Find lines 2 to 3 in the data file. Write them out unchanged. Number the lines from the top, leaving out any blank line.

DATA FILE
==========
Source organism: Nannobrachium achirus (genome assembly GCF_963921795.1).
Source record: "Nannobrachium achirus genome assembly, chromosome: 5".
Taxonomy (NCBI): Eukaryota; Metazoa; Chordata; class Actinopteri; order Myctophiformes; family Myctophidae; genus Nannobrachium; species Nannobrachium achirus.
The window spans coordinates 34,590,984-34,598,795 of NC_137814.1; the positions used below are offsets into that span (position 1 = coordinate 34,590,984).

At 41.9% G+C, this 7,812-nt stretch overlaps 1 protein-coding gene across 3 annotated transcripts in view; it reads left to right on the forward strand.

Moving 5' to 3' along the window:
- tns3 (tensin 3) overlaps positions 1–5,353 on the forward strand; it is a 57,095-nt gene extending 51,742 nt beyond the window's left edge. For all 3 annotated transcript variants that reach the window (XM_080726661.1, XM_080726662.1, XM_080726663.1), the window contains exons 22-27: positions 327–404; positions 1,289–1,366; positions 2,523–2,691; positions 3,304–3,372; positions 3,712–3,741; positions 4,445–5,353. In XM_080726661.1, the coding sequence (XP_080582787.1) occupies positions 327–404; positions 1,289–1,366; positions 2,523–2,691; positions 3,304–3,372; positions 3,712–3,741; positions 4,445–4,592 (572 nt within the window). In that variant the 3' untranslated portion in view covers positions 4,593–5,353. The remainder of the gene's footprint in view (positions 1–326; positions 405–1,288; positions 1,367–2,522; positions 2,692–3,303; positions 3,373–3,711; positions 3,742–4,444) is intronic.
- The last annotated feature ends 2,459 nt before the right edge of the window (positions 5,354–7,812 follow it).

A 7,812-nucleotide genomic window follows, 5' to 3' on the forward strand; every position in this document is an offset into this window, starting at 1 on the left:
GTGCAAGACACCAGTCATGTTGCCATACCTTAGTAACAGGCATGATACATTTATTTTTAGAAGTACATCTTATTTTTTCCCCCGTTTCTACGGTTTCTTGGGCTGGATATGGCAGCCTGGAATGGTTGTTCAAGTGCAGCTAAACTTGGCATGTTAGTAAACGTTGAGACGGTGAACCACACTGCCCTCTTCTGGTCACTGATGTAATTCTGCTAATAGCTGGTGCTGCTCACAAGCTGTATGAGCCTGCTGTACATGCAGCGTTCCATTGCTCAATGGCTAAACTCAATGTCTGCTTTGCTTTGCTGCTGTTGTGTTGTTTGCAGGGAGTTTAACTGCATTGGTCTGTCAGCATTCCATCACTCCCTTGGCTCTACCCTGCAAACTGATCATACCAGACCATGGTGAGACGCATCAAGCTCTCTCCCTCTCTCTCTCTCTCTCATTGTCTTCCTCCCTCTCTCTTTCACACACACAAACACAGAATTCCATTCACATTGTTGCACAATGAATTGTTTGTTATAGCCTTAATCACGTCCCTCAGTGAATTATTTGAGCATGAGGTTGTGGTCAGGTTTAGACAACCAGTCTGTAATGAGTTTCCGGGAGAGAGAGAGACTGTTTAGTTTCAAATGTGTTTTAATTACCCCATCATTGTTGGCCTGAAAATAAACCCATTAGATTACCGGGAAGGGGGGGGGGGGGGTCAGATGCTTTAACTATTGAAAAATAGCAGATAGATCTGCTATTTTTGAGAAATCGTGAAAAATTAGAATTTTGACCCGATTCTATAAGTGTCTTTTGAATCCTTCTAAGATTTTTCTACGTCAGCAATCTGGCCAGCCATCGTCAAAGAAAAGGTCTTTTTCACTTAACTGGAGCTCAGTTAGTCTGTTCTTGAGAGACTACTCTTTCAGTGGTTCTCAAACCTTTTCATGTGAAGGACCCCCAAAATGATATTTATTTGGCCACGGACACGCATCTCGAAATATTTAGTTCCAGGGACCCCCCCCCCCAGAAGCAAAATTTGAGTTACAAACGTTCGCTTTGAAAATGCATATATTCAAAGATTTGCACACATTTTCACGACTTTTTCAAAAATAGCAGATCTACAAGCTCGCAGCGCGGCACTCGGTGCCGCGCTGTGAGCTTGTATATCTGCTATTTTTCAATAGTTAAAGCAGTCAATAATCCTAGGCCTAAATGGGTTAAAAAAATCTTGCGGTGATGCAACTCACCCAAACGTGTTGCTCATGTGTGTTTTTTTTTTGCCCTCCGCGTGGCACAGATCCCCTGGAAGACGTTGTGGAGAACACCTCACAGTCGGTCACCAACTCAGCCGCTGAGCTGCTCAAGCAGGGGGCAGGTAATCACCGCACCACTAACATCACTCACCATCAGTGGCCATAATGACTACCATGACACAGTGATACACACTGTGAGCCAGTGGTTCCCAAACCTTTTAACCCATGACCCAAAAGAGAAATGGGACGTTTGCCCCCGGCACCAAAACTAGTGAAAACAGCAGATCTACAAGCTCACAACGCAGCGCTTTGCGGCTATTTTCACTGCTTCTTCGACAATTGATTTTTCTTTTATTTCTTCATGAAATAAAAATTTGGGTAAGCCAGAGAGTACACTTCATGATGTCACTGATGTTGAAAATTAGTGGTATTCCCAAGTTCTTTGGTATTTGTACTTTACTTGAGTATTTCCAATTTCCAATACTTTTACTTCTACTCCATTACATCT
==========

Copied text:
Source record: "Nannobrachium achirus genome assembly, chromosome: 5".
Taxonomy (NCBI): Eukaryota; Metazoa; Chordata; class Actinopteri; order Myctophiformes; family Myctophidae; genus Nannobrachium; species Nannobrachium achirus.